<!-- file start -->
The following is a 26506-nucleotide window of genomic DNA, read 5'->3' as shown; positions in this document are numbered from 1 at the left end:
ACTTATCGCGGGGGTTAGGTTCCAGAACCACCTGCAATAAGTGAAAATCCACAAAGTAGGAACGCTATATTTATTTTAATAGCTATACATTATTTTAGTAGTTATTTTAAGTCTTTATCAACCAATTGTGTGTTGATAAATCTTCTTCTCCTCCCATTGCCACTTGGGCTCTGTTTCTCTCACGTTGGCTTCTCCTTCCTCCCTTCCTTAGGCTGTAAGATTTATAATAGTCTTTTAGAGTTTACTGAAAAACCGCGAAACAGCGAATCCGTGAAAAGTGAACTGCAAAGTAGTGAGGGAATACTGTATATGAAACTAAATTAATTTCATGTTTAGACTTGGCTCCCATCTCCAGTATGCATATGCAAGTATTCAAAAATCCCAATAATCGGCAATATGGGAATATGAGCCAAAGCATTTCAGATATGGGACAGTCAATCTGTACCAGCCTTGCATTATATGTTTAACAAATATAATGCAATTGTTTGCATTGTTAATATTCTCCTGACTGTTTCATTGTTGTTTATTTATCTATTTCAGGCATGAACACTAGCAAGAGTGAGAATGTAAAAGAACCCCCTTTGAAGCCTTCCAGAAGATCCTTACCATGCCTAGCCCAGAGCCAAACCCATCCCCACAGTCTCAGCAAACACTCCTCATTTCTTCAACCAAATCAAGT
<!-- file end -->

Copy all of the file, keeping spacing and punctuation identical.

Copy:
The following is a 26506-nucleotide window of genomic DNA, read 5'->3' as shown; positions in this document are numbered from 1 at the left end:
ACTTATCGCGGGGGTTAGGTTCCAGAACCACCTGCAATAAGTGAAAATCCACAAAGTAGGAACGCTATATTTATTTTAATAGCTATACATTATTTTAGTAGTTATTTTAAGTCTTTATCAACCAATTGTGTGTTGATAAATCTTCTTCTCCTCCCATTGCCACTTGGGCTCTGTTTCTCTCACGTTGGCTTCTCCTTCCTCCCTTCCTTAGGCTGTAAGATTTATAATAGTCTTTTAGAGTTTACTGAAAAACCGCGAAACAGCGAATCCGTGAAAAGTGAACTGCAAAGTAGTGAGGGAATACTGTATATGAAACTAAATTAATTTCATGTTTAGACTTGGCTCCCATCTCCAGTATGCATATGCAAGTATTCAAAAATCCCAATAATCGGCAATATGGGAATATGAGCCAAAGCATTTCAGATATGGGACAGTCAATCTGTACCAGCCTTGCATTATATGTTTAACAAATATAATGCAATTGTTTGCATTGTTAATATTCTCCTGACTGTTTCATTGTTGTTTATTTATCTATTTCAGGCATGAACACTAGCAAGAGTGAGAATGTAAAAGAACCCCCTTTGAAGCCTTCCAGAAGATCCTTACCATGCCTAGCCCAGAGCCAAACCCATCCCCACAGTCTCAGCAAACACTCCTCATTTCTTCAACCAAATCAAGT